Mich. Athletic Association Sues E.D.
The Michigan High School Athletic Association filed suit in federal court earlier this month to prevent the U.S. Education Department from continuing an investigation of sex discrimination in the state's interscholastic athletics program.
The association, which operates the interscholastic sports program in the state, asked the U.S. District Court for the Western District of Michigan to order the department's office for civil rights (ocr) to stop investigating complaints of sex discrimination and to refrain from issuing any "letters of finding" that may result from the investigation.
The association said in court papers that the Education Department's (ed) actions amounted to "unwanted and unjust" interference in association affairs.
Vern L. Norris, the executive director of the association, said the ocr had ordered the mhsaa to implement changes in the scheduling of high-school sports by Sept. 7. He said the federal department has no authority over the association because it receives no federal funds.
But Kenneth Mines, the regional ocr director, said his office never ordered the association to make any changes, and he agreed that ed has no jurisdiction over the association. He said the department merely had asked the state group to help develop a solution to charges of sex discrimination made against five school districts in the state.
Mr. Mines said his office might take formal action against the five districts if neither the association nor the districts respond to the federal inquiry. So far, he said, four of the districts have indicated a willingness to change any discriminatory practices.
Out Of Season Competition
At the center of the department's investigation is the state group's practice of scheduling competition in many girls' sports--such as basketball, swimming, golf, and tennis--out of season, that is, during times of the year when the sports are not traditionally played.
The mhsaa holds that its practices--for example, scheduling girls' basketball in the fall instead of winter--allow schools to use facilities over a greater period, to reduce the number of officials needed to officiate athletic contests, and to give athletes more time to practice.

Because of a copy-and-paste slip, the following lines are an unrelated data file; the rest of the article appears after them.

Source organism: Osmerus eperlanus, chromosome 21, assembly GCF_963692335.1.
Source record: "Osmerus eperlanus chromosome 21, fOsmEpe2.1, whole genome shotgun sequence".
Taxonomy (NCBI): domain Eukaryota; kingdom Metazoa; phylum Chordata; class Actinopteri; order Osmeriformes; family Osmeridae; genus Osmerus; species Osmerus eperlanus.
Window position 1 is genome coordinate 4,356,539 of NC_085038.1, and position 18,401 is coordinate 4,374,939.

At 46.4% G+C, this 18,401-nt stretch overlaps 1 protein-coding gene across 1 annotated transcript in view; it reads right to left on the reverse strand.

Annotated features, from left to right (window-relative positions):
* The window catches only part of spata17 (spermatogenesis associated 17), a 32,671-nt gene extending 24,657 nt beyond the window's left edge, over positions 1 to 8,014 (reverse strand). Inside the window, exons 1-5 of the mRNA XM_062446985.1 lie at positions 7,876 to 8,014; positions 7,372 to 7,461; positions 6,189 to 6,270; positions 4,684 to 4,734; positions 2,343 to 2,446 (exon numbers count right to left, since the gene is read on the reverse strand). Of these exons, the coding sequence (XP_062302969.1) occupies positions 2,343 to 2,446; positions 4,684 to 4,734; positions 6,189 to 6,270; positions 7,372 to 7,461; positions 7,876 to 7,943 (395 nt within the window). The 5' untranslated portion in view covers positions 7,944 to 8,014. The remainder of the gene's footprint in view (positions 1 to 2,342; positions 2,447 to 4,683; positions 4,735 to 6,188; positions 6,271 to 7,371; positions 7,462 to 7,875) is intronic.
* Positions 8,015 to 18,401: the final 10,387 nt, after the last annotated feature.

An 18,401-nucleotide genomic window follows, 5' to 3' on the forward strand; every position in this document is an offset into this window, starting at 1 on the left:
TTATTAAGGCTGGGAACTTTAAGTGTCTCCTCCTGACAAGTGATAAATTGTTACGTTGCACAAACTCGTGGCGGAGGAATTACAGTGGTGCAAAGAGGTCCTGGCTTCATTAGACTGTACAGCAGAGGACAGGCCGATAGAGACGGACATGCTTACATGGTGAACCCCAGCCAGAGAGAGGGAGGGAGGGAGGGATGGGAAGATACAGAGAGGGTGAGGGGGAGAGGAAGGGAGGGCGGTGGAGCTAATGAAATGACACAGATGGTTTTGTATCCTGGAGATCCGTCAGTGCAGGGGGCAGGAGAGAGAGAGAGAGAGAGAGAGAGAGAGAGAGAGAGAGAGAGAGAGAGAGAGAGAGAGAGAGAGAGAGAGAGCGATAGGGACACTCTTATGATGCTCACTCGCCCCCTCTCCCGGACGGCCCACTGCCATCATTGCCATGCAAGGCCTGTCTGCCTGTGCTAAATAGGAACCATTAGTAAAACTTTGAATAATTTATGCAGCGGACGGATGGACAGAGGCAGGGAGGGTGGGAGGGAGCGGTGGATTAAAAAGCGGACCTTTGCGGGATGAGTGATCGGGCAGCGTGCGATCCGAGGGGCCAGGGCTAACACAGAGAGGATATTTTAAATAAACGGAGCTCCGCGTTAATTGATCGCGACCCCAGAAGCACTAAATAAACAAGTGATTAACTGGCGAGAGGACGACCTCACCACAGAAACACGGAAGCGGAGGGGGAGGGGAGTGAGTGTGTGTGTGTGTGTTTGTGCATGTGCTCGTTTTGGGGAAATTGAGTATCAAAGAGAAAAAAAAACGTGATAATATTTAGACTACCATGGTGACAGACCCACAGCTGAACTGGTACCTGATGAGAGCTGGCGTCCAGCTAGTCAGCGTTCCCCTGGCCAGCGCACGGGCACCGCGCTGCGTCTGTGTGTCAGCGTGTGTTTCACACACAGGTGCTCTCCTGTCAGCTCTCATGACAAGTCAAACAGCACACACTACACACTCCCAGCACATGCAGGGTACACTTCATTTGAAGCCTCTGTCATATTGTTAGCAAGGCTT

"There are not that many golf courses or tennis courts or swimming pools," said Mr. Norris. "Far more youngsters have the opportunity to compete [because of the split seasons]."
Mr. Norris also said four surveys of member high schools had shown overwhelming support for the split seasons. In the latest survey, conducted in 1981, 88 percent of all school officials said they preferred split seasons.
But the Education Department maintains that the arrangement restricts the girls' opportunity to compete. Under the split-season arrangement, for example, 194 Michigan schools now offer girls more than one sport during the win-ter season; that number would be increased to 413 if ed proposals are followed.
Mr. Mines said only five states use split-season schedules similar to Michigan's.
The federal agency has also criticized the makeup of the association's representative council, an administrative advisory body, and other committees that are elected by school superintendents in the state. The fact that most school superintendents are white males leads to an unfair representation of white males on the committee, according to the complaints filed with the department.
The department has suggested that the mhsaa avoid quotas but develop "an expanded affirmative-action plan" to place more women and minorities on the panels.
The association originally filed the suit in the U.S. District Court for the Eastern District, but Judge Charles W. Joiner ruled that the suit belonged in the district court's western district. Association lawyers earlier this month filed the suit in that court.
The mhsaa filed the new suit despite a suggestion by Judge Joiner that it attempt to work with the federal agency to end the apparent sex discrimination in Michigan's high-school athletic programs.
"It seems to me that there should be efforts on the part of people who are charged in various ways with these various programs to try to work together to see that the young women in the various high schools in the state are not treated as second-class citizens," Judge Joiner said.